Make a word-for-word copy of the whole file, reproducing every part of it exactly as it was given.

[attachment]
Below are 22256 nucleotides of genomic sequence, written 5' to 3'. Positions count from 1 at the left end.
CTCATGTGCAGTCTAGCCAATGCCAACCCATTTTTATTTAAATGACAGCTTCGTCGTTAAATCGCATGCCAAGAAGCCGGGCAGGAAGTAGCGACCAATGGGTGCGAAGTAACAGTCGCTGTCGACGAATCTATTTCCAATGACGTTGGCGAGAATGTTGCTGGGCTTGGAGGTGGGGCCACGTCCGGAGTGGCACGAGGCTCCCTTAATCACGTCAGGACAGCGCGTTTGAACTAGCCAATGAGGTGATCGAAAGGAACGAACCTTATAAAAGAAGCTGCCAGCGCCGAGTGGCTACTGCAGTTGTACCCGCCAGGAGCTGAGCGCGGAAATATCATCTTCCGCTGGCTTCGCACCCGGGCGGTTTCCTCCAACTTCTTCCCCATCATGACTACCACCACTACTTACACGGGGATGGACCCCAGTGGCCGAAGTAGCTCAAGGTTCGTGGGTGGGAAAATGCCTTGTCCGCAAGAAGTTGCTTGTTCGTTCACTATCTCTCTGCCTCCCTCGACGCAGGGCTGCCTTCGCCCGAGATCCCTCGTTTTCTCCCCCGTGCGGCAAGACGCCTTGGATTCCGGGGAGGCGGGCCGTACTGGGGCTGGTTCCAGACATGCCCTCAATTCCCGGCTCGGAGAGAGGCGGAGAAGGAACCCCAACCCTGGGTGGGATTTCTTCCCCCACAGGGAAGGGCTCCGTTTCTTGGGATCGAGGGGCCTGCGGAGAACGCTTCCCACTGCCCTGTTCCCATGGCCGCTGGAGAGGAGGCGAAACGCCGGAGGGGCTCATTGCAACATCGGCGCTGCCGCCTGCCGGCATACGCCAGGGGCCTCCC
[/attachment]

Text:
Below are 22256 nucleotides of genomic sequence, written 5' to 3'. Positions count from 1 at the left end.
CTCATGTGCAGTCTAGCCAATGCCAACCCATTTTTATTTAAATGACAGCTTCGTCGTTAAATCGCATGCCAAGAAGCCGGGCAGGAAGTAGCGACCAATGGGTGCGAAGTAACAGTCGCTGTCGACGAATCTATTTCCAATGACGTTGGCGAGAATGTTGCTGGGCTTGGAGGTGGGGCCACGTCCGGAGTGGCACGAGGCTCCCTTAATCACGTCAGGACAGCGCGTTTGAACTAGCCAATGAGGTGATCGAAAGGAACGAACCTTATAAAAGAAGCTGCCAGCGCCGAGTGGCTACTGCAGTTGTACCCGCCAGGAGCTGAGCGCGGAAATATCATCTTCCGCTGGCTTCGCACCCGGGCGGTTTCCTCCAACTTCTTCCCCATCATGACTACCACCACTACTTACACGGGGATGGACCCCAGTGGCCGAAGTAGCTCAAGGTTCGTGGGTGGGAAAATGCCTTGTCCGCAAGAAGTTGCTTGTTCGTTCACTATCTCTCTGCCTCCCTCGACGCAGGGCTGCCTTCGCCCGAGATCCCTCGTTTTCTCCCCCGTGCGGCAAGACGCCTTGGATTCCGGGGAGGCGGGCCGTACTGGGGCTGGTTCCAGACATGCCCTCAATTCCCGGCTCGGAGAGAGGCGGAGAAGGAACCCCAACCCTGGGTGGGATTTCTTCCCCCACAGGGAAGGGCTCCGTTTCTTGGGATCGAGGGGCCTGCGGAGAACGCTTCCCACTGCCCTGTTCCCATGGCCGCTGGAGAGGAGGCGAAACGCCGGAGGGGCTCATTGCAACATCGGCGCTGCCGCCTGCCGGCATACGCCAGGGGCCTCCC